One of the primary objectives — if not the primary objective — of artificial intelligence is to improve life for all people. But an equally powerful motivator to create AI is to improve profits. These two goals can occasionally be at odds with each other.
Currently, with AI becoming smarter and automation becoming more efficient, many in AI and government are worried about mass unemployment. But the results of mass unemployment may be even worse than most people suspect. A study released last year found that 1 in 5 people who committed suicide were unemployed. Another study found significant increases in suicide rates during recessions and the Great Depression.
A common solution that’s often suggested to address mass unemployment is that of a universal basic income (UBI). A UBI would ensure everyone has at least some amount of income. However, this would not address non-financial downsides of unemployment.
A recent op-ed, co-authored by the Dalai Lama for the New York Times, suggests he doesn’t believe money alone would cheer up the unemployed.
He explains, “Americans who prioritize doing good for others are almost twice as likely to say they are very happy about their lives. In Germany, people who seek to serve society are five times likelier to say they are very happy than those who do not view service as important. … The more we are one with the rest of humanity, the better we feel.”
But, he continues, “In one shocking experiment, researchers found that senior citizens who didn’t feel useful to others were nearly three times as likely to die prematurely as those who did feel useful. This speaks to a broader human truth: We all need to be needed.”
The question of what it means and what it takes to feel needed is an important problem for ethicists and philosophers, but it may be just as important for AI researchers to consider. The Dalai Lama argues that lack of meaning and purpose in one’s work increases frustration and dissatisfaction among even those who are gainfully employed.
“The problem,” says the Dalai Lama, “is … the growing number of people who feel they are no longer useful, no longer needed, no longer one with their societies. … Feeling superfluous is a blow to the human spirit. It leads to social isolation and emotional pain, and creates the conditions for negative emotions to take root.”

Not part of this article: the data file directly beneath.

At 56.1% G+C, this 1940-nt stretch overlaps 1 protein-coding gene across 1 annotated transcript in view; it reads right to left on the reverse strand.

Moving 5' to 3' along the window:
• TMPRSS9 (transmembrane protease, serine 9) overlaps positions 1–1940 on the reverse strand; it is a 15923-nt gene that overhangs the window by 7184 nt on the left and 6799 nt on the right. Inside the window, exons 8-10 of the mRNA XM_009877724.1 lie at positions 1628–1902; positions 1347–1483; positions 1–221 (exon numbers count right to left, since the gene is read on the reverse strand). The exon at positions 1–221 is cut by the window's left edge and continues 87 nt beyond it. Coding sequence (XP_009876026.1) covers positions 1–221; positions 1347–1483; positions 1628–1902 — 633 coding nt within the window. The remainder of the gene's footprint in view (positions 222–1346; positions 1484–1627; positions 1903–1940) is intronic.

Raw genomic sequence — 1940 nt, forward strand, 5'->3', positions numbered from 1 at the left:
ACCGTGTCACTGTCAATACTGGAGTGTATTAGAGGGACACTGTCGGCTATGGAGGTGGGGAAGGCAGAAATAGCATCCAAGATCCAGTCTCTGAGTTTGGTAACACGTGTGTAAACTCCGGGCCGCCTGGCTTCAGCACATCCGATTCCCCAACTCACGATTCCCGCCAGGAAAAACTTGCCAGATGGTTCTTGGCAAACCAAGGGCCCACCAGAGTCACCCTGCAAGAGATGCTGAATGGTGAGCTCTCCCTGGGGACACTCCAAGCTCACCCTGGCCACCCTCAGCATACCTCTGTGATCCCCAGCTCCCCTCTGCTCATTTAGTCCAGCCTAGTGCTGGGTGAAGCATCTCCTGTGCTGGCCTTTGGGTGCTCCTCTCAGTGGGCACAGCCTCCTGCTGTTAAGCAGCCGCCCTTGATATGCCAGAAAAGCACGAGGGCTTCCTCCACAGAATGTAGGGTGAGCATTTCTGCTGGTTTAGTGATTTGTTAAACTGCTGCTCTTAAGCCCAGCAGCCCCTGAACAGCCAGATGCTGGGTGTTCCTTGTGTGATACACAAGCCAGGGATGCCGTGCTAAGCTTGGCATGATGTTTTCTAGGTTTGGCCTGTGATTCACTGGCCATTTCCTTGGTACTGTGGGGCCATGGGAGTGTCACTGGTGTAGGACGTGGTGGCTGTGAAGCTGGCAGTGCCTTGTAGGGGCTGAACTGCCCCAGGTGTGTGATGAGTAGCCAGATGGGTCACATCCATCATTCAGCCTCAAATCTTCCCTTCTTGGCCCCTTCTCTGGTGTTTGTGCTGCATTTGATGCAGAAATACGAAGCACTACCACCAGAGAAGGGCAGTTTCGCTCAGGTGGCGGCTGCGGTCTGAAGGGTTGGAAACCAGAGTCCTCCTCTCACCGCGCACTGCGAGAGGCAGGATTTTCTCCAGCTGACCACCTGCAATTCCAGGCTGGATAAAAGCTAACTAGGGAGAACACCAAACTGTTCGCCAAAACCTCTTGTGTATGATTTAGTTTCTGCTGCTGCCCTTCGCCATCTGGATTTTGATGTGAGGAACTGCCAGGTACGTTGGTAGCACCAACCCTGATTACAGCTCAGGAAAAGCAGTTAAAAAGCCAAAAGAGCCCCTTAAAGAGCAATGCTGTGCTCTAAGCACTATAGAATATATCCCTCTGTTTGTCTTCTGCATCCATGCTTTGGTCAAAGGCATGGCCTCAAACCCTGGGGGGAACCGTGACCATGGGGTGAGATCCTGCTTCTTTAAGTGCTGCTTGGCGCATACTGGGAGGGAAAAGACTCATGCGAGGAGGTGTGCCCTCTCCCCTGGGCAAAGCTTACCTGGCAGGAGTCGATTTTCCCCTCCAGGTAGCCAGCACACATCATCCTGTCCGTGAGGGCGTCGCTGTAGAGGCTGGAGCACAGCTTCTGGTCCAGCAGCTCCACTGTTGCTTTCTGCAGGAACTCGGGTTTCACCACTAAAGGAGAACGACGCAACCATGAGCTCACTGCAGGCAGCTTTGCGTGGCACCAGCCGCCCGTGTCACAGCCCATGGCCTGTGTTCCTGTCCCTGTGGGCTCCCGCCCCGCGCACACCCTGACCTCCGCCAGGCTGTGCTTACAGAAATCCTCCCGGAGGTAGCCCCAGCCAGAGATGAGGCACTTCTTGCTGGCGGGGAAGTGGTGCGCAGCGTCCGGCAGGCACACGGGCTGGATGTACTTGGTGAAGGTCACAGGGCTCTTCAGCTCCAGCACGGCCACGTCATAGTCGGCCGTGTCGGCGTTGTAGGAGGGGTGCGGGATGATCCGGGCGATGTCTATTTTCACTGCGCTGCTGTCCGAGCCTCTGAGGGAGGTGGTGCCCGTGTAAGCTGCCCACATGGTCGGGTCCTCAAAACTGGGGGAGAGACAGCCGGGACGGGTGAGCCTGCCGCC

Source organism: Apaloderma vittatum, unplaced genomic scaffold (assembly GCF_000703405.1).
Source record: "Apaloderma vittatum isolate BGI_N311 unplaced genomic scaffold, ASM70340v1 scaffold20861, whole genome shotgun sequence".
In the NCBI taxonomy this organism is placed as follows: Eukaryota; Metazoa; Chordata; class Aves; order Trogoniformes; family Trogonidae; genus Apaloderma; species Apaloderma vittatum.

If feeling needed and feeling useful are necessary for happiness, then AI researchers may face a conundrum. Many researchers hope that job loss due to artificial intelligence and automation could, in the end, provide people with more leisure time to pursue enjoyable activities. But if the key to happiness is feeling useful and needed, then a society without work could be just as emotionally challenging as today’s career-based societies, and possibly worse.
“Leaders need to recognize that a compassionate society must create a wealth of opportunities for meaningful work, so that everyone who is capable of contributing can do so,” says the Dalai Lama.
Yet, presumably, the senior citizens mentioned above were retired, and some of them still felt needed. Perhaps those who thrived in retirement volunteered their time, or perhaps they focused on relationships and social interactions. Maybe they achieved that feeling of being needed through some other means altogether.
More research is necessary, but understanding how people without jobs find meaning in their lives will likely be necessary in order to successfully move toward beneficial AI.
And the Dalai Lama also remains hopeful, suggesting that recognizing and addressing the need to be needed could have great benefits for society:
“[Society’s] refusal to be content with physical and material security actually reveals something beautiful: a universal human hunger to be needed. Let us work together to build a society that feeds this hunger.”